Birdie and Bogey (2004) Janine Turner, Mike Norris, Carey Scott, Amanda Alch Movie Review

Birdie and Bogey (2004)   3/53/53/53/53/5

Amanda Alch in Birdie and Bogey (2004)

Faith, Family and the Fairway

After her mother left Birdie O'Conner (Amanda Alch) was raised by her father Danny (Mike Norris), a former professional golfer turned golf teacher, who has taught Birdie to be a good golfer at just the age of 12. With Birdie believing her dad is still the best golfer he ends up deciding to take another shot at the pro-tour but with young Birdie as his caddy which certainly makes the golfing establishment talk. And they talk even more when Danny starts winning and playing some of the best golf of his life all down to his closeness to his daughter. But when Birdie becomes seriously ill Danny must find a way of carrying on alone and keep a promise to his daughter.

Considering how Christian cinema and faith based films use to be they have taken a gigantic leap forwards, but at the same time they are still short of the mark when compared to main stream cinema. That brings me to the faith based film "Birdie and Bogey" which was directed by Mike Norris, son of Chuck Norris, and whilst it has its heart in the right place is one of those movies which comes up short in many areas from the acting to the technical elements. But it is also a movie which despite to me tries to appeal to a mainstream audience probably works best for an already Christian audience looking for some clean entertainment with a good faith based message to watch with their family.

Janine Turner and Mike Norris in Birdie and Bogey (2004)

Now for a big chunk of "Birdie and Bogey" what we get is father, daughter relationship as we see how close Birdie and Danny are. For a while this is okay but it does get repetitive especially if you are not a huge fan of golf as all we get is golf, talk of golf alongside father daughter relationship over and over again until the drama strikes with Birdie falling ill and Danny having to find the faith to carry on as he questions why his daughter has to fall ill. I won't go in to detail as to how this plays out as one thing about faith based movies is that whilst you can normally expect an uplifting ending you can't be sure for certain what sort of heartache will show up along the way to highlight the trials and tribulations you face in life.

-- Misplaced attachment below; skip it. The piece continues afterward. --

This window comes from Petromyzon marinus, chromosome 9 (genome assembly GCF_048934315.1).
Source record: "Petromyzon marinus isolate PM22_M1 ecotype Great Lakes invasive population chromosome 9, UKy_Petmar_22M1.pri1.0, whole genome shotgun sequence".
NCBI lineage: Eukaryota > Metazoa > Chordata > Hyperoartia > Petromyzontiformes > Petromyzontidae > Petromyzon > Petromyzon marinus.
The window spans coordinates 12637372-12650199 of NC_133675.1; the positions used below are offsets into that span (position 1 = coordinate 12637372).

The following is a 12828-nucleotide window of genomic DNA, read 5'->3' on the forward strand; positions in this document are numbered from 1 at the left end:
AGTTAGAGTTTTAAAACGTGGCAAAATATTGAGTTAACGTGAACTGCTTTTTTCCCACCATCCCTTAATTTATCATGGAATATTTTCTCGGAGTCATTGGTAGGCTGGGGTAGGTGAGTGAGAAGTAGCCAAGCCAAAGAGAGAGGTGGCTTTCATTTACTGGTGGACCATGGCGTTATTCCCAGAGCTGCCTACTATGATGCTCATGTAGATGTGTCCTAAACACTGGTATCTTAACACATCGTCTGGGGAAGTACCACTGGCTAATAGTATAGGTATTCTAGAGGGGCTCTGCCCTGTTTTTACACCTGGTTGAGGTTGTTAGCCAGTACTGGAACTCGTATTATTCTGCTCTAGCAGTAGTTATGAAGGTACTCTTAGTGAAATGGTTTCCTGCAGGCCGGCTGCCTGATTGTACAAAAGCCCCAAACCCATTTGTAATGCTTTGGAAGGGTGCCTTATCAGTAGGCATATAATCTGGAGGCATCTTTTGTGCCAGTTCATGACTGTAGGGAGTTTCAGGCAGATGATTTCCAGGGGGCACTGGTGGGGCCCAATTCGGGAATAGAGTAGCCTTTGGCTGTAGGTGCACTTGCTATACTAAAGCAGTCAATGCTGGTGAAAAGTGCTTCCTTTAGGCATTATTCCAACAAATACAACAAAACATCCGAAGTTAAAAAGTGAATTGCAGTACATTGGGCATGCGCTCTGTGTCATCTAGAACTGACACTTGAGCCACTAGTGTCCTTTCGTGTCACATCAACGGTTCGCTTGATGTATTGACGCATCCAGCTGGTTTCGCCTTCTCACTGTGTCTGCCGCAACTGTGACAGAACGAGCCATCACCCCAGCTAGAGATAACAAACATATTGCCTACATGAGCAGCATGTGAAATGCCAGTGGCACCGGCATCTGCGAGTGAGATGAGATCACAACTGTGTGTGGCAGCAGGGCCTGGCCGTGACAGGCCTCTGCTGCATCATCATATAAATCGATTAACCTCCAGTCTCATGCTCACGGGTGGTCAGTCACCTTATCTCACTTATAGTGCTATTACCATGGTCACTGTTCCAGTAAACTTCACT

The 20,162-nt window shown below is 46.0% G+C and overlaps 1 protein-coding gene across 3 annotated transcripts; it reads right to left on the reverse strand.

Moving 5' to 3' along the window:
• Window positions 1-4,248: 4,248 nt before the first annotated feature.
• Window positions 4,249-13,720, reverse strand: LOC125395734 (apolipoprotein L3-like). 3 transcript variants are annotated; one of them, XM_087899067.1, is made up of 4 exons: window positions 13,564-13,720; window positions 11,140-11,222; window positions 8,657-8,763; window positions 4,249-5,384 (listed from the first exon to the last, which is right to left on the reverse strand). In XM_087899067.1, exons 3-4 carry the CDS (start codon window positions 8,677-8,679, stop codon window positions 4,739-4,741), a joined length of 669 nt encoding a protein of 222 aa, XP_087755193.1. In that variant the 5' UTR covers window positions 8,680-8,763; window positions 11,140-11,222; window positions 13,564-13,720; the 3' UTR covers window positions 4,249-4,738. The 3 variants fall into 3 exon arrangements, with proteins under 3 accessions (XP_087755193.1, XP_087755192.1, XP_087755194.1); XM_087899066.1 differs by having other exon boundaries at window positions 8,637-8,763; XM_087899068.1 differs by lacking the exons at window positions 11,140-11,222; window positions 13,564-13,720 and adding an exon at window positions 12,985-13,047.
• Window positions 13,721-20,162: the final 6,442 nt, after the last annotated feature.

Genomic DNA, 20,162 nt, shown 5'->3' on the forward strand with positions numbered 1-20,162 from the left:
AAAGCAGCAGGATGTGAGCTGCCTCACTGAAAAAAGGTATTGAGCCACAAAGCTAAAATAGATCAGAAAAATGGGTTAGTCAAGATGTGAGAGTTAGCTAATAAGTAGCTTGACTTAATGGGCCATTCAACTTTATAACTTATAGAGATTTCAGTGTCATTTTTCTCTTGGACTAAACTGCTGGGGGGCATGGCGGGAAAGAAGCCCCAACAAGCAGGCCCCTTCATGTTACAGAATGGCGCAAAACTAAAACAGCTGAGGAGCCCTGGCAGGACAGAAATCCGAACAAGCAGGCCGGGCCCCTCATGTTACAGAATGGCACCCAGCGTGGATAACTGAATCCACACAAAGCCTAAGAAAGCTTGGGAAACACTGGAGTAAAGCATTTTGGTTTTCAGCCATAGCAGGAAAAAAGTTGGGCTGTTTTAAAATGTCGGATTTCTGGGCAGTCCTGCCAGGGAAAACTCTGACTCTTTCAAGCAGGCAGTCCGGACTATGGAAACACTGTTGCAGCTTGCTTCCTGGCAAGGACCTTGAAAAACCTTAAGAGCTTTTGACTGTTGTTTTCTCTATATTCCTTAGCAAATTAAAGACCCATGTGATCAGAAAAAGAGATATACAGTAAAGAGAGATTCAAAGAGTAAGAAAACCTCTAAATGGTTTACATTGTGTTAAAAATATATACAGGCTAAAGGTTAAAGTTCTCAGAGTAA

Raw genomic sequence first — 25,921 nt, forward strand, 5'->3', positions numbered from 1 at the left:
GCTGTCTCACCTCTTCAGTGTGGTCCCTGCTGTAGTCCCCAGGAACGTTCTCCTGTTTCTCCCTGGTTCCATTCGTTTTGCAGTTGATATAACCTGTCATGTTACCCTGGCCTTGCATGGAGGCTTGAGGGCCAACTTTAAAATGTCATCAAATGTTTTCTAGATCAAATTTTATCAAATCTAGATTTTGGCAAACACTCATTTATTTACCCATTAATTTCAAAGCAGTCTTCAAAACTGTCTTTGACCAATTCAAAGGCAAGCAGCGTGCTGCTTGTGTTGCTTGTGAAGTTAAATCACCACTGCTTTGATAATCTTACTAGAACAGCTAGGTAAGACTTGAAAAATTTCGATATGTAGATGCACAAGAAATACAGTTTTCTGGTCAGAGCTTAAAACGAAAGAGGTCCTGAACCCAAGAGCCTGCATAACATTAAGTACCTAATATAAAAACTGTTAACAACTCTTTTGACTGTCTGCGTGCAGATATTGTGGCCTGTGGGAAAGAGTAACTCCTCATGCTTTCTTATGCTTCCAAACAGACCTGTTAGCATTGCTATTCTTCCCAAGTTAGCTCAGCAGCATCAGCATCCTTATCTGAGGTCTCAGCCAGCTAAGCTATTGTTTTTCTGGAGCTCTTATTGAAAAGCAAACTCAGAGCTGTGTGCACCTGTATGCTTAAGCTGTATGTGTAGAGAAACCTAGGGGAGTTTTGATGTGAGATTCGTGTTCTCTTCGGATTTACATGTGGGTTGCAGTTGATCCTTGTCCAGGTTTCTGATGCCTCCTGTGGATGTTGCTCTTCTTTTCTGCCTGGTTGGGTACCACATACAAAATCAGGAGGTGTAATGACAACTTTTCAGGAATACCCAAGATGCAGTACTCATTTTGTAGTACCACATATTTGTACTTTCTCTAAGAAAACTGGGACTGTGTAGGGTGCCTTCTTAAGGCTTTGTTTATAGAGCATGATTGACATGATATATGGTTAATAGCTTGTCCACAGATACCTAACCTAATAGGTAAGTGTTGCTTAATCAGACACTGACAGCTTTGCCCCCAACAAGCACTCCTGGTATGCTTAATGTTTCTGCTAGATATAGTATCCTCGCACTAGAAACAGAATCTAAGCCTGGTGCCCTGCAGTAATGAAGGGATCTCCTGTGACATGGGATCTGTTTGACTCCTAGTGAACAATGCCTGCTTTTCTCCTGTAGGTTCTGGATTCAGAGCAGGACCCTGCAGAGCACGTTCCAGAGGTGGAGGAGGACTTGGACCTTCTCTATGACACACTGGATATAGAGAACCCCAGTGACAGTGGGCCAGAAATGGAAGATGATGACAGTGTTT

Now I mentioned that Christian cinema and faith based films has improved greatly over the years but often end up still being inferior to mainstream. As such "Birdie and Bogey" does have its fair share of issues from a lack of atmosphere to image quality. But unfortunately the worst things about "Birdie and Bogey" is that the acting frequently comes across as forced and unnatural with over the top gesticulation and face pulling alongside some obvious self awareness which requires you to be quite sympathetic to let it fly.

What this all boils down to is that "Birdie and Bogey" is in some ways what many expect from Christian cinema and faith based films with various issues. But it has its heart in the right place and that goes a long way to making up for some of the issues.